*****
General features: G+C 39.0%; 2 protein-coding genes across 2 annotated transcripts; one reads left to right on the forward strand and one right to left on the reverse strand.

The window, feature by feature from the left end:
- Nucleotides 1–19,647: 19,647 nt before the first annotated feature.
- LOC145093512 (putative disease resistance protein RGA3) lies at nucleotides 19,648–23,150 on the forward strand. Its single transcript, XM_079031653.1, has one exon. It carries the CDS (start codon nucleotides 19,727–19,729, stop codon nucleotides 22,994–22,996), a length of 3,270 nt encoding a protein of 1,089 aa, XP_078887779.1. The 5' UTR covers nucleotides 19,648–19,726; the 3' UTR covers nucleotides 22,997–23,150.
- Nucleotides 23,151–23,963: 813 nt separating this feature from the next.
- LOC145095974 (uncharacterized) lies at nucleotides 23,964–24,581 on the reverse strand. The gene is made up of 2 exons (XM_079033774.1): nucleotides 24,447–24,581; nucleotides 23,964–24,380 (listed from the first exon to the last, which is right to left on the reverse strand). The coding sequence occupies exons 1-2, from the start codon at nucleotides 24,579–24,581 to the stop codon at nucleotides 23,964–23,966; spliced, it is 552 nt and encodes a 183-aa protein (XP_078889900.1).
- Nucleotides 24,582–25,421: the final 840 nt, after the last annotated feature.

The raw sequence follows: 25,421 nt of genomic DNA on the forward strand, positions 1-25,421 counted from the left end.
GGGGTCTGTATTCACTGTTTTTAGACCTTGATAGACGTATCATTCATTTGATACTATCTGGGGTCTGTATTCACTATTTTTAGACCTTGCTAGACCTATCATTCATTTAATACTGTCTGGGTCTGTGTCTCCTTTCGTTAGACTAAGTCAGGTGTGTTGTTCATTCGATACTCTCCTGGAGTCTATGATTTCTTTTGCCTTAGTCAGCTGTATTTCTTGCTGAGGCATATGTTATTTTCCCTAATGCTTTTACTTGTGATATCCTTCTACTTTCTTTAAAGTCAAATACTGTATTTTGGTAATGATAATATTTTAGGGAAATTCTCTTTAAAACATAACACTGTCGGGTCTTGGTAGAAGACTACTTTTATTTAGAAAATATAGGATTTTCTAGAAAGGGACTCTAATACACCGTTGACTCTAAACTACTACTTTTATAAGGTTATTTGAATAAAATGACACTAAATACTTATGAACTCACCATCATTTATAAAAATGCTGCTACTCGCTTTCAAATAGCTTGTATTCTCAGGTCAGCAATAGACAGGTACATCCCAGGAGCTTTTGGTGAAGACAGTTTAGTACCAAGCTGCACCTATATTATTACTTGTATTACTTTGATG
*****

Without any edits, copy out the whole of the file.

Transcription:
General features: G+C 39.0%; 2 protein-coding genes across 2 annotated transcripts; one reads left to right on the forward strand and one right to left on the reverse strand.

The window, feature by feature from the left end:
- Nucleotides 1–19,647: 19,647 nt before the first annotated feature.
- LOC145093512 (putative disease resistance protein RGA3) lies at nucleotides 19,648–23,150 on the forward strand. Its single transcript, XM_079031653.1, has one exon. It carries the CDS (start codon nucleotides 19,727–19,729, stop codon nucleotides 22,994–22,996), a length of 3,270 nt encoding a protein of 1,089 aa, XP_078887779.1. The 5' UTR covers nucleotides 19,648–19,726; the 3' UTR covers nucleotides 22,997–23,150.
- Nucleotides 23,151–23,963: 813 nt separating this feature from the next.
- LOC145095974 (uncharacterized) lies at nucleotides 23,964–24,581 on the reverse strand. The gene is made up of 2 exons (XM_079033774.1): nucleotides 24,447–24,581; nucleotides 23,964–24,380 (listed from the first exon to the last, which is right to left on the reverse strand). The coding sequence occupies exons 1-2, from the start codon at nucleotides 24,579–24,581 to the stop codon at nucleotides 23,964–23,966; spliced, it is 552 nt and encodes a 183-aa protein (XP_078889900.1).
- Nucleotides 24,582–25,421: the final 840 nt, after the last annotated feature.

The raw sequence follows: 25,421 nt of genomic DNA on the forward strand, positions 1-25,421 counted from the left end.
GGGGTCTGTATTCACTGTTTTTAGACCTTGATAGACGTATCATTCATTTGATACTATCTGGGGTCTGTATTCACTATTTTTAGACCTTGCTAGACCTATCATTCATTTAATACTGTCTGGGTCTGTGTCTCCTTTCGTTAGACTAAGTCAGGTGTGTTGTTCATTCGATACTCTCCTGGAGTCTATGATTTCTTTTGCCTTAGTCAGCTGTATTTCTTGCTGAGGCATATGTTATTTTCCCTAATGCTTTTACTTGTGATATCCTTCTACTTTCTTTAAAGTCAAATACTGTATTTTGGTAATGATAATATTTTAGGGAAATTCTCTTTAAAACATAACACTGTCGGGTCTTGGTAGAAGACTACTTTTATTTAGAAAATATAGGATTTTCTAGAAAGGGACTCTAATACACCGTTGACTCTAAACTACTACTTTTATAAGGTTATTTGAATAAAATGACACTAAATACTTATGAACTCACCATCATTTATAAAAATGCTGCTACTCGCTTTCAAATAGCTTGTATTCTCAGGTCAGCAATAGACAGGTACATCCCAGGAGCTTTTGGTGAAGACAGTTTAGTACCAAGCTGCACCTATATTATTACTTGTATTACTTTGATG